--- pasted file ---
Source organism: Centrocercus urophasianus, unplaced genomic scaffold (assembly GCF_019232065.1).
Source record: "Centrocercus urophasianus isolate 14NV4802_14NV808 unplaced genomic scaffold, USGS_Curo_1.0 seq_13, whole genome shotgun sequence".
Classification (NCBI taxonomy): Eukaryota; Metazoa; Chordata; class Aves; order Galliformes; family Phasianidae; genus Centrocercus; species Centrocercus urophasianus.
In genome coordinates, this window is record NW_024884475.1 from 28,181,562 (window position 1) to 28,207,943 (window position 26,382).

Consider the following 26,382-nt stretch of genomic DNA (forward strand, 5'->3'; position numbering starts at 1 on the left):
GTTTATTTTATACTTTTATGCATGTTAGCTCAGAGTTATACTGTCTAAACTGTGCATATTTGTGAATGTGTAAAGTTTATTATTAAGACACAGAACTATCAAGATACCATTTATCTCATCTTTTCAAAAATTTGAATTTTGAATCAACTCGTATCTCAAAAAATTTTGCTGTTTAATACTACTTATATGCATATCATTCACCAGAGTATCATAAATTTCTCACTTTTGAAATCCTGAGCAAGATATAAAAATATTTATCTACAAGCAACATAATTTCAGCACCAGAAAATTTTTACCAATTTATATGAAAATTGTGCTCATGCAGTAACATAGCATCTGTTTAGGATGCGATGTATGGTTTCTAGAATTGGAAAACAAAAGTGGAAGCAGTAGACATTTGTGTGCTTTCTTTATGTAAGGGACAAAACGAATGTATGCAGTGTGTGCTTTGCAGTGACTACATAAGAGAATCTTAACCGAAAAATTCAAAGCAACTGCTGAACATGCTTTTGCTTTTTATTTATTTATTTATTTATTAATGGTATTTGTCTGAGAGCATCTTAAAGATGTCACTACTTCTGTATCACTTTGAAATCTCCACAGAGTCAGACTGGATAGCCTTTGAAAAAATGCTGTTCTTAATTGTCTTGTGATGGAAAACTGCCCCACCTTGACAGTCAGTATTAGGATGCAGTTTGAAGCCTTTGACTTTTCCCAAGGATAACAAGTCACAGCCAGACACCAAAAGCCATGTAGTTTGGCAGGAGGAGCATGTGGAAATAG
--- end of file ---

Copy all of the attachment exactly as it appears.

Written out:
Source organism: Centrocercus urophasianus, unplaced genomic scaffold (assembly GCF_019232065.1).
Source record: "Centrocercus urophasianus isolate 14NV4802_14NV808 unplaced genomic scaffold, USGS_Curo_1.0 seq_13, whole genome shotgun sequence".
Classification (NCBI taxonomy): Eukaryota; Metazoa; Chordata; class Aves; order Galliformes; family Phasianidae; genus Centrocercus; species Centrocercus urophasianus.
In genome coordinates, this window is record NW_024884475.1 from 28,181,562 (window position 1) to 28,207,943 (window position 26,382).

Consider the following 26,382-nt stretch of genomic DNA (forward strand, 5'->3'; position numbering starts at 1 on the left):
GTTTATTTTATACTTTTATGCATGTTAGCTCAGAGTTATACTGTCTAAACTGTGCATATTTGTGAATGTGTAAAGTTTATTATTAAGACACAGAACTATCAAGATACCATTTATCTCATCTTTTCAAAAATTTGAATTTTGAATCAACTCGTATCTCAAAAAATTTTGCTGTTTAATACTACTTATATGCATATCATTCACCAGAGTATCATAAATTTCTCACTTTTGAAATCCTGAGCAAGATATAAAAATATTTATCTACAAGCAACATAATTTCAGCACCAGAAAATTTTTACCAATTTATATGAAAATTGTGCTCATGCAGTAACATAGCATCTGTTTAGGATGCGATGTATGGTTTCTAGAATTGGAAAACAAAAGTGGAAGCAGTAGACATTTGTGTGCTTTCTTTATGTAAGGGACAAAACGAATGTATGCAGTGTGTGCTTTGCAGTGACTACATAAGAGAATCTTAACCGAAAAATTCAAAGCAACTGCTGAACATGCTTTTGCTTTTTATTTATTTATTTATTTATTAATGGTATTTGTCTGAGAGCATCTTAAAGATGTCACTACTTCTGTATCACTTTGAAATCTCCACAGAGTCAGACTGGATAGCCTTTGAAAAAATGCTGTTCTTAATTGTCTTGTGATGGAAAACTGCCCCACCTTGACAGTCAGTATTAGGATGCAGTTTGAAGCCTTTGACTTTTCCCAAGGATAACAAGTCACAGCCAGACACCAAAAGCCATGTAGTTTGGCAGGAGGAGCATGTGGAAATAG